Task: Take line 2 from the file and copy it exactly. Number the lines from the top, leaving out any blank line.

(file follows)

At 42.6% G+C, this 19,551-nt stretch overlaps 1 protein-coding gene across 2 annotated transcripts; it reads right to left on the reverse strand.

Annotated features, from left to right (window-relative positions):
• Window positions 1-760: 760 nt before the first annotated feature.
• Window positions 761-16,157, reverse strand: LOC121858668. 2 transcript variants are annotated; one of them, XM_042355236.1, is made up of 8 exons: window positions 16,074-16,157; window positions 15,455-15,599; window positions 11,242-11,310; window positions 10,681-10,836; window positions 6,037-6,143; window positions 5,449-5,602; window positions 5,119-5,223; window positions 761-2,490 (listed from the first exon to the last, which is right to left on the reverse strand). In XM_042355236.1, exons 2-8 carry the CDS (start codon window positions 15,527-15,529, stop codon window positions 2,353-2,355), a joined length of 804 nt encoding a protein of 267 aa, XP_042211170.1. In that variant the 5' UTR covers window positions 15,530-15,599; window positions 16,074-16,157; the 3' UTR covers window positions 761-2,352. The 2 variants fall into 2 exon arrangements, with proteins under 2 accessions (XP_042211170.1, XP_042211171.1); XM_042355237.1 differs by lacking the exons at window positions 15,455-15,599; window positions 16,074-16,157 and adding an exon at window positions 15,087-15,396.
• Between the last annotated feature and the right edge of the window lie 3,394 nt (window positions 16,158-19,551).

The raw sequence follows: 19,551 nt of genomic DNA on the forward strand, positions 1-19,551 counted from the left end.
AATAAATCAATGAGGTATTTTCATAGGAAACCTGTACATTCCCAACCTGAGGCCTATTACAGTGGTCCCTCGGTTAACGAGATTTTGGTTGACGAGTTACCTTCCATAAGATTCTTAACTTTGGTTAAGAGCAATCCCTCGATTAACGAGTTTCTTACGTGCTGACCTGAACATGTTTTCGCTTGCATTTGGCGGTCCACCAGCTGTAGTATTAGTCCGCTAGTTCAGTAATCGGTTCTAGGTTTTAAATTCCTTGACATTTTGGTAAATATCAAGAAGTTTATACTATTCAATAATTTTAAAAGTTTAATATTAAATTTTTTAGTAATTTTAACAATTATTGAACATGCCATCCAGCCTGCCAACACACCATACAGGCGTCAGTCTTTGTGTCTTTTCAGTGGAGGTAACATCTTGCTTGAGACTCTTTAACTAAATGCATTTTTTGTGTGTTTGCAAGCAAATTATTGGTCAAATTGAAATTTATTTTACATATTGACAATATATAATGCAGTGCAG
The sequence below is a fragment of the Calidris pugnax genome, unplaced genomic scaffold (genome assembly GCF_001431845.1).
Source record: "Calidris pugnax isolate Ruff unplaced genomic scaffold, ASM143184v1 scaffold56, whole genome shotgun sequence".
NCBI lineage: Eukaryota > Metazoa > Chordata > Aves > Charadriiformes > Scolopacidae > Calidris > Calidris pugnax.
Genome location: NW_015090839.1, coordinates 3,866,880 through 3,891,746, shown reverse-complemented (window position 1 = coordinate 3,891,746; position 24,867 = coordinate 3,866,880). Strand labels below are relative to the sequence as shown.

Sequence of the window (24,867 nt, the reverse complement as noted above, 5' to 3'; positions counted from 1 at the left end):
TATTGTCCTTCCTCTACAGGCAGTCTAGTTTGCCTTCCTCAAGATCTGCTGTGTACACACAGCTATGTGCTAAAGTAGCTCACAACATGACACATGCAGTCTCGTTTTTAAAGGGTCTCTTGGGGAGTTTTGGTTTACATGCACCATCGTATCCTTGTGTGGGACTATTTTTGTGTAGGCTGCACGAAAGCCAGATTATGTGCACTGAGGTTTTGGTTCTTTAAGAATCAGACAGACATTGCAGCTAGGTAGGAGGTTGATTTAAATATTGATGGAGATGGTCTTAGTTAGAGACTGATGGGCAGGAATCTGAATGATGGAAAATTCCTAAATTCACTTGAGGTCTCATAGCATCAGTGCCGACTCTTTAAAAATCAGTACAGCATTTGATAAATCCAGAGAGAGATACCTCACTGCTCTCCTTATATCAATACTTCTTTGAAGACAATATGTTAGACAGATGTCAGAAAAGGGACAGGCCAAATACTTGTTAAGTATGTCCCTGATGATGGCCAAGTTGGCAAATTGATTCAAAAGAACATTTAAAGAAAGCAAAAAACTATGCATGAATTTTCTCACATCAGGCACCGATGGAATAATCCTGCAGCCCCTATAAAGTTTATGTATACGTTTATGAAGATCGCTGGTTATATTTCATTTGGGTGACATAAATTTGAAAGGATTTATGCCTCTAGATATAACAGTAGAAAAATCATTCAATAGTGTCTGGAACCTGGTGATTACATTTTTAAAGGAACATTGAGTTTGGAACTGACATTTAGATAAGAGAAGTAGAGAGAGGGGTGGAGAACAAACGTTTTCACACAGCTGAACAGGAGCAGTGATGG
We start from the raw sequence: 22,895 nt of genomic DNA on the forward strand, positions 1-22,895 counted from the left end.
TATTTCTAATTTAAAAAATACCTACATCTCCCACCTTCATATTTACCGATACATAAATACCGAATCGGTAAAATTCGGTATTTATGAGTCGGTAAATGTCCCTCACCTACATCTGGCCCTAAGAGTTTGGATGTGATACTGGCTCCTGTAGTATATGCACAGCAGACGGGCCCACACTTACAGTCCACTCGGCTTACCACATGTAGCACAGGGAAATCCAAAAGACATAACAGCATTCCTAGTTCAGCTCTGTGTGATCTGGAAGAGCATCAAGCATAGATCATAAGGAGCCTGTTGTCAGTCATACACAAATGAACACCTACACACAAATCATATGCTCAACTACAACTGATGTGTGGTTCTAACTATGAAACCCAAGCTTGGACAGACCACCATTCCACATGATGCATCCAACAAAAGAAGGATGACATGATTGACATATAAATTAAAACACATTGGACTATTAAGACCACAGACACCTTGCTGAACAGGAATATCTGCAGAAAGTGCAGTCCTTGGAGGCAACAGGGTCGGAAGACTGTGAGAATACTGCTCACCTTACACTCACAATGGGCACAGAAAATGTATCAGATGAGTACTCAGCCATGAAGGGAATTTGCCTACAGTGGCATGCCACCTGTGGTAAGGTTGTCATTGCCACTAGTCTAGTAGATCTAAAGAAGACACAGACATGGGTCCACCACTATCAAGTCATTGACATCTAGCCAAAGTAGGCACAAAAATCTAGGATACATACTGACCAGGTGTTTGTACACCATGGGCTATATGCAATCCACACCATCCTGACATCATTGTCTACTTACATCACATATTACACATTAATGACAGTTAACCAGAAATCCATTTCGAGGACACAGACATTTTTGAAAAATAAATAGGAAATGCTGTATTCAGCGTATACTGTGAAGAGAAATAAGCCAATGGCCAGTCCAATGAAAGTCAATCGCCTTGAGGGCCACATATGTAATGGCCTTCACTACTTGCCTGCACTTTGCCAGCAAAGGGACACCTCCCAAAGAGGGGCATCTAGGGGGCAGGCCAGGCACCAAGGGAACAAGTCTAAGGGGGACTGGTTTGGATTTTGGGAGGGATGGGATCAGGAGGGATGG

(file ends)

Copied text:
Annotated features, from left to right (window-relative positions):